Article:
(2) “Low-income communities” are census tracts with median household incomes at or below 80 percent of the statewide median income or with median household incomes at or below the threshold designated as low income by the Department of Housing and Community Development’s list of state income limits adopted pursuant to Section 50093 of the Health and Safety Code.
(i) It is the intent of the Legislature for the commission to adopt an initial program of projects utilizing the state and federal funds described in subdivision (a) for eligible projects as soon as practicable and no later than May 17, 2018.

SEC. 7.

 No reimbursement is required by this act pursuant to Section 6 of Article XIII B of the California Constitution because the only costs that may be incurred by a local agency or school district will be incurred because this act creates a new crime or infraction, eliminates a crime or infraction, or changes the penalty for a crime or infraction, within the meaning of Section 17556 of the Government Code, or changes the definition of a crime within the meaning of Section 6 of Article XIII B of the California Constitution.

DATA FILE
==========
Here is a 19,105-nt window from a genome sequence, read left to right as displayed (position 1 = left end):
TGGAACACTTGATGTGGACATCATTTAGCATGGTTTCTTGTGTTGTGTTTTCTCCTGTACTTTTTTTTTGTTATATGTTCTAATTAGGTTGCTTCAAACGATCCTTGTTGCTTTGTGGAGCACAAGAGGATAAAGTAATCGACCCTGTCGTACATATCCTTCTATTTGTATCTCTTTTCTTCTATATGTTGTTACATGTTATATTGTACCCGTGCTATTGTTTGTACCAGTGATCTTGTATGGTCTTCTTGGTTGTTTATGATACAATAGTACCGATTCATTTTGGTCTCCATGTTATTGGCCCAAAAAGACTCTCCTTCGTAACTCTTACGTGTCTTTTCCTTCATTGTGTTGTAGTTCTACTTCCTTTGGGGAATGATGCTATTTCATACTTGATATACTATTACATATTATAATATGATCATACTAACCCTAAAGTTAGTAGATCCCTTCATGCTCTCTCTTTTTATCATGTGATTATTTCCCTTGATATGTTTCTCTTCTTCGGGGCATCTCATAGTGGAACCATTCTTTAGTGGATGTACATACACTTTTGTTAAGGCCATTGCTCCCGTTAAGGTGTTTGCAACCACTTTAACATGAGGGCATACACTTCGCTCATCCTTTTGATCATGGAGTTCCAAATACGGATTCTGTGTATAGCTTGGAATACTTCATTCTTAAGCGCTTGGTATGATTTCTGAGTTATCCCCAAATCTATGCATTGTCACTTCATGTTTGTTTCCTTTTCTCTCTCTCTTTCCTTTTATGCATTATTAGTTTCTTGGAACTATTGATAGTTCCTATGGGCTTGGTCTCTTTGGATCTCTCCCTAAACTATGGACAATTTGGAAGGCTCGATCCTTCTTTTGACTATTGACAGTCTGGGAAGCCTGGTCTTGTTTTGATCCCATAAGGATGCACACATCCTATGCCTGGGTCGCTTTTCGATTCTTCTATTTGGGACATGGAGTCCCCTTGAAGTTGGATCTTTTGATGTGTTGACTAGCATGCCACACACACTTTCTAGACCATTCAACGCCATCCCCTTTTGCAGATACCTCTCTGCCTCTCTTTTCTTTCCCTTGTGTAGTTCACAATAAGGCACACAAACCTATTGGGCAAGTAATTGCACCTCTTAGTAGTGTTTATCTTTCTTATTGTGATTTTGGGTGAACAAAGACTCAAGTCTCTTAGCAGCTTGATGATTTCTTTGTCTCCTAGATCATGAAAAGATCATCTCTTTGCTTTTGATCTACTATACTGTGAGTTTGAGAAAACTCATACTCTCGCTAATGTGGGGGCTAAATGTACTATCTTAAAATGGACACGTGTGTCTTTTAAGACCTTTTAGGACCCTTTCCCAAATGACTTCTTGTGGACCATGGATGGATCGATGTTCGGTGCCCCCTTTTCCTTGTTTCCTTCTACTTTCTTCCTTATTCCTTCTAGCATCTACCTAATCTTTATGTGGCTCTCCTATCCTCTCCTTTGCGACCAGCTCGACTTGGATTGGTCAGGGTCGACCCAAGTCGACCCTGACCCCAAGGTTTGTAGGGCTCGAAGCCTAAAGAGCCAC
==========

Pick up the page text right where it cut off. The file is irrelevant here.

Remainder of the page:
SECTION 1.

(a)The sum of five million dollars ($5,000,000) is hereby appropriated from the General Fund to the San Diego Association of Governments to conduct a study of higher speed and safety alternatives for the LOSSAN Rail Corridor in the County of San Diego, with a focus on alternatives for relocating the alignment of the LOSSAN Rail Corridor off the Del Mar Bluffs.

(b)As a condition of receiving funding pursuant to this section, the San Diego Association of Governments shall agree to conduct the study and to do all of the following as part of the study:

(1)Conduct an alternative alignment analysis, including preliminary engineering.